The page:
How to Prepare for Our Photo Shoot
With the majority of buyers shopping for homes online before visiting them, high-definition photos and sometimes video tours are a must, yet they are something that most brokers don’t embrace. Here’s how our team AND you can make your home shine on camera.
Understand the Camera’s Perspective.
The camera’s eye is different from the human eye. It magnifies clutter and poor furniture arrangement so that even a home that feels comfortable in person can look jumbled online. We will work with you in advance to create a Photoshoot Action List and prep your home to look its absolute best with what we have at our fingertips.
Make it Spotless
Cameras also tend to magnify grime. Don’t forget floor coverings and walls; a spot on a rug might be overlooked during a regular home showing, but it could become a focal point online. One way to think of it is that we want the home to look like a museum –clean and orderly, no clutter, remove or minimize personal pictures on walls and furniture, empty countertops, etc., as I mention below.
Know What to Leave
You want to avoid clutter, but try to have three items of varying heights on each surface. On an end table, you can place a tall lamp (high), a small plant (medium), and a book (low).
Snap Practice Pictures with Your Own Camera
Although this isn’t a necessity at all, this will give you a very rough idea of what the home will look like on camera before the photographer shows up. Examine the photos and make changes to improve each room’s appearance, such as opening blinds to let in natural light, removing magnets from the refrigerator, or taking down distracting art. The caveat to this is that the photographer and I will frame the photos and we have capabilities with layering photos and editing that far outreach what an average home owner or broker can achieve.
Removing one or two pieces of furniture from each room, even if just for the shoot, can make your space appear larger on screen. As we do create our Photoshoot Action List together, this will be discussed and written down.
Spotlight the flow of your space by creating a focal point on the furthest wall from the doorway and arranging the other pieces of furniture to make a triangle shape. The focal point may be a bed in a bedroom or a china cabinet in a dining room.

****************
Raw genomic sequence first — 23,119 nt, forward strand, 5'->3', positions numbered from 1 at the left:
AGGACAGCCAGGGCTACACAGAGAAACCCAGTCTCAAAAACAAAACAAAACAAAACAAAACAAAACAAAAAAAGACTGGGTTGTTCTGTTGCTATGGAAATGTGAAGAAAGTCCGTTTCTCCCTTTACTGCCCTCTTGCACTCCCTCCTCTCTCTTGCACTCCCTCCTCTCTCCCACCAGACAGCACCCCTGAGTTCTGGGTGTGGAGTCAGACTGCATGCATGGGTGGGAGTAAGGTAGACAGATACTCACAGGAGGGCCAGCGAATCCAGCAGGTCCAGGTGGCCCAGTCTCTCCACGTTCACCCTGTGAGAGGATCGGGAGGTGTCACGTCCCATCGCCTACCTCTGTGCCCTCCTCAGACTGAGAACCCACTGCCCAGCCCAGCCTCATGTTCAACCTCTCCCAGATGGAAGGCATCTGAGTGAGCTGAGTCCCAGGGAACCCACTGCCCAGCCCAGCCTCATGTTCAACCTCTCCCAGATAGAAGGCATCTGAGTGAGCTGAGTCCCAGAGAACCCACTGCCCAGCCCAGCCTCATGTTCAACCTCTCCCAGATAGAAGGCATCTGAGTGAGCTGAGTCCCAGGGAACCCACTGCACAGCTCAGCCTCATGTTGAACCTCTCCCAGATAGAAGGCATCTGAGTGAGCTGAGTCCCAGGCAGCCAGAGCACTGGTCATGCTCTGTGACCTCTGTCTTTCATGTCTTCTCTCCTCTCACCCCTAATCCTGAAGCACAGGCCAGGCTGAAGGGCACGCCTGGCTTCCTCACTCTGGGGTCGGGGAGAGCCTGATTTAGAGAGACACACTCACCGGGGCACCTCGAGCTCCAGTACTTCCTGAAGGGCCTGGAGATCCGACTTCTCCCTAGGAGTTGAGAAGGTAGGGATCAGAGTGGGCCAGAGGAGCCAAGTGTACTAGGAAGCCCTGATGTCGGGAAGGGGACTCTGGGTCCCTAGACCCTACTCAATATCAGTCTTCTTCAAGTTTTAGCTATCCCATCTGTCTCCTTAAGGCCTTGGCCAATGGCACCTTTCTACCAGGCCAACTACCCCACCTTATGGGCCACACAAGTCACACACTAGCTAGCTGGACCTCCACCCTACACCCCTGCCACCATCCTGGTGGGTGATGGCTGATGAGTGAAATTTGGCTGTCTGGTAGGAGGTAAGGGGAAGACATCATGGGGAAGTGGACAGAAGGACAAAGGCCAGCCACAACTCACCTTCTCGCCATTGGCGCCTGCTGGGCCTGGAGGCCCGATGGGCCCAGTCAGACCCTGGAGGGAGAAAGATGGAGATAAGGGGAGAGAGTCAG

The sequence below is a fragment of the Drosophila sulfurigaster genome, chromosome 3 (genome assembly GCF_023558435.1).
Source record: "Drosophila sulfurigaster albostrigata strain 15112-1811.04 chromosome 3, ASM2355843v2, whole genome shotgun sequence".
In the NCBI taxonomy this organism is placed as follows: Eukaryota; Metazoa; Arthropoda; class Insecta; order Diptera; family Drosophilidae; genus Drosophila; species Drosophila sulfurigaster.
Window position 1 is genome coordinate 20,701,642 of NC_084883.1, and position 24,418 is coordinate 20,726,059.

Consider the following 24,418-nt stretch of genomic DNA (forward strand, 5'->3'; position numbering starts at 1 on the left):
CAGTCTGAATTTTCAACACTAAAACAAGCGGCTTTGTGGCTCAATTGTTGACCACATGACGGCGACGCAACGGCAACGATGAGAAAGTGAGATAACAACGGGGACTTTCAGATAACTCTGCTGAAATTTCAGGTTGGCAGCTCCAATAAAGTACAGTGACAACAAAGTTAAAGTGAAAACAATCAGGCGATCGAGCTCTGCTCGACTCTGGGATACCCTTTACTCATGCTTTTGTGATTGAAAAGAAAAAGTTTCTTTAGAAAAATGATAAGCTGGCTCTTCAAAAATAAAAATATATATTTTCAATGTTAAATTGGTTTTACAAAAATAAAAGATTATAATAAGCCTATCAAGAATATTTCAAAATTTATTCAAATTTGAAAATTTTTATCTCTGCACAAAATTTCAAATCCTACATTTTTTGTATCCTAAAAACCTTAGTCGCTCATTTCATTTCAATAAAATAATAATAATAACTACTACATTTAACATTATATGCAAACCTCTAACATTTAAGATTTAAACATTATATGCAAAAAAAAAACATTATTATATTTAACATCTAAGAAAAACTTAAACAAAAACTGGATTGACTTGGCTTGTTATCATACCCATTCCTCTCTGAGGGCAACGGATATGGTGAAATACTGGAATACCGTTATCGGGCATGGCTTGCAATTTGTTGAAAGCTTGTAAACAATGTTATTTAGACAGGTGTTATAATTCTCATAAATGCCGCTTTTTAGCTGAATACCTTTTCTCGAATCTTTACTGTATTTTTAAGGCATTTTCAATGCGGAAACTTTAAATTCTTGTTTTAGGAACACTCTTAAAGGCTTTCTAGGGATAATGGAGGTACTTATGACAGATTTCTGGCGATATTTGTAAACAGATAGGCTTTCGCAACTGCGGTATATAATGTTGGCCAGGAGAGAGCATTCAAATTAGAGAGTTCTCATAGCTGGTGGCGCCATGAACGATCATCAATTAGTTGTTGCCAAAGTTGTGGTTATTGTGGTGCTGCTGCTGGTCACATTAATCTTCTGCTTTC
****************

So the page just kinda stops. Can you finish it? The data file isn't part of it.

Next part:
Include a healthy plant in every room; the camera loves greenery. Energize bland decor by placing a bright vase on a mantle or draping an afghan over a couch. If we have professional stagers come in, they will discuss and execute much of this if not all.
Oh the dreaded garage clean up. One of the least beloved things, yet one of the most important. I can’t count the times I’ve walked into an immaculate house with buyers that was just listed and as we reach the garage and open that door, we are smacked in the face with chaos. As the garage is often times the last thing a buyer sees as they route through the home, it is important to leave both a conscious and subliminal message that the house has been kept orderly and not just recently dressed up for sale with all the miscellaneous items being cast away to the abyss of the garage. Let people imagine their stuff in there. So, if you have a lot of extra stuff, as most of us do, it’s time to consider renting off-site temporary storage while you prepare, market and sell your home. For the photo shoot, we do include garages, as it is an important feature for many buyers who require them.
Keep the Home in Shape
Buyers who liked what they saw online expect to encounter the same home in person. Remember, we are showcasing your home to sell at the highest marketable price. The last thing we want to do is bait and switch a potential buyer into having high hopes in your home, only to arrive and be shell-shocked by a messy, and cluttered home.